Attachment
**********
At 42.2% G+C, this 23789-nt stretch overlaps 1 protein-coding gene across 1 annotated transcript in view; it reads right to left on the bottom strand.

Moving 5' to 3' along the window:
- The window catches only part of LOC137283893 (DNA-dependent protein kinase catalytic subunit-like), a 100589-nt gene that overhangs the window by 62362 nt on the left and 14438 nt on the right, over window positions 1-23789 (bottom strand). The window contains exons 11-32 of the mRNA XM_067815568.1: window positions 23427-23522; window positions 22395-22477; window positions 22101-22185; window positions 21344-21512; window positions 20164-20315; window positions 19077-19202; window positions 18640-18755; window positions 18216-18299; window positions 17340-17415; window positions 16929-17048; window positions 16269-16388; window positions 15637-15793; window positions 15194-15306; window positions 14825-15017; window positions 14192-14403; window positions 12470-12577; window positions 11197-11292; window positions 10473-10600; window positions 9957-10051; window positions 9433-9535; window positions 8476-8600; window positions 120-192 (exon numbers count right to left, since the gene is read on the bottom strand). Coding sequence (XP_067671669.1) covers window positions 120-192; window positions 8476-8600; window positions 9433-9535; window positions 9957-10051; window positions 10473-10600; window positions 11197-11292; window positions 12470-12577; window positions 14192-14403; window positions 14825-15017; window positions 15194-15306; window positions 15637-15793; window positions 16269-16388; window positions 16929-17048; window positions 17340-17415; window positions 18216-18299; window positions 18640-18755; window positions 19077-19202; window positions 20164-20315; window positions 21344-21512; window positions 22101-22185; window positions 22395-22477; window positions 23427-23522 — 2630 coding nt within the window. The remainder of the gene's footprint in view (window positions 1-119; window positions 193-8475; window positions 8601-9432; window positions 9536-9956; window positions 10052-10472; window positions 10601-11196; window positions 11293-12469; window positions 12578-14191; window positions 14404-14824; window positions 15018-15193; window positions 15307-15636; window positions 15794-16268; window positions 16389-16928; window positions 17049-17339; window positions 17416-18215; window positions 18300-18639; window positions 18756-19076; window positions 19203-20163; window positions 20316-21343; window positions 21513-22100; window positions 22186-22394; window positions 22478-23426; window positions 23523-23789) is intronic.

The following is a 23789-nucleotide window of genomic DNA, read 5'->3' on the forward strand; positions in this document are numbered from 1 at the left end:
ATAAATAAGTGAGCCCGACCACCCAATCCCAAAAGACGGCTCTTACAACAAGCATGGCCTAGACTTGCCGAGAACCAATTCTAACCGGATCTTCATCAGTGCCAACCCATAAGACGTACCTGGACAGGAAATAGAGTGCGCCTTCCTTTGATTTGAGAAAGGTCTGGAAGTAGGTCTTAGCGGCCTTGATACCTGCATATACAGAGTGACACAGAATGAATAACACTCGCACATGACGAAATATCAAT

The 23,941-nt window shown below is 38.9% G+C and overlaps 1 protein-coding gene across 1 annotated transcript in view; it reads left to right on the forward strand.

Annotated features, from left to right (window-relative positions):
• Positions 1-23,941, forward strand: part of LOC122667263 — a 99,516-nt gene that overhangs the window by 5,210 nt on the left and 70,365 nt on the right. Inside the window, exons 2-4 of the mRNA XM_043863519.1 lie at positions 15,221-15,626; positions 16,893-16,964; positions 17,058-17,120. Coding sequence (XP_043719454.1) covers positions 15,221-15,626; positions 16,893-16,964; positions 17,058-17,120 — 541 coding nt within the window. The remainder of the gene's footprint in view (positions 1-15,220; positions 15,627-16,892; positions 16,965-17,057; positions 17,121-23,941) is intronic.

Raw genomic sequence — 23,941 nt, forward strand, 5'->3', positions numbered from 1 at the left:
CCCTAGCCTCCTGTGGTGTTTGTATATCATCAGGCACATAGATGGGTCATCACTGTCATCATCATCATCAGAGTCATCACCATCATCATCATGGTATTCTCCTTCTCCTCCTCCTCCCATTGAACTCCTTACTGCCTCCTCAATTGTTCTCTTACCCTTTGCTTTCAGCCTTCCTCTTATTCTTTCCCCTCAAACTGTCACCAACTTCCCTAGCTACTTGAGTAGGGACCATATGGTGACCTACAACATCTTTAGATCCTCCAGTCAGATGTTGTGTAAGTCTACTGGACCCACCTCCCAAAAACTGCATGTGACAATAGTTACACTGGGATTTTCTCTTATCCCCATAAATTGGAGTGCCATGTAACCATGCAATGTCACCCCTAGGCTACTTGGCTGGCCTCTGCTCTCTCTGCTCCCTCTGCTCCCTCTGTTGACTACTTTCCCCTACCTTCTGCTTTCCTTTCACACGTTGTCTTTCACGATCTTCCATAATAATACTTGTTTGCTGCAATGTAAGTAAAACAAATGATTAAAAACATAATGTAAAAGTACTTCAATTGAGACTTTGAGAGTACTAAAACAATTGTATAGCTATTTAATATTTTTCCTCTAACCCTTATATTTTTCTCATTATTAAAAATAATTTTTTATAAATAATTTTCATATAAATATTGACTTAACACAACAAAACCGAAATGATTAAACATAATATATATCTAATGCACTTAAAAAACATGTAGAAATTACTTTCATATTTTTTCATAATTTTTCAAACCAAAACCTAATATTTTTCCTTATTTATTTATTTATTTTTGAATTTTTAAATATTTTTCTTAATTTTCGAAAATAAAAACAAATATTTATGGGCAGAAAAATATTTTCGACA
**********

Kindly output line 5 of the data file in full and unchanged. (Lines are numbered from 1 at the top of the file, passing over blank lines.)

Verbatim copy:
ATAAATAAGTGAGCCCGACCACCCAATCCCAAAAGACGGCTCTTACAACAAGCATGGCCTAGACTTGCCGAGAACCAATTCTAACCGGATCTTCATCAGTGCCAACCCATAAGACGTACCTGGACAGGAAATAGAGTGCGCCTTCCTTTGATTTGAGAAAGGTCTGGAAGTAGGTCTTAGCGGCCTTGATACCTGCATATACAGAGTGACACAGAATGAATAACACTCGCACATGACGAAATATCAAT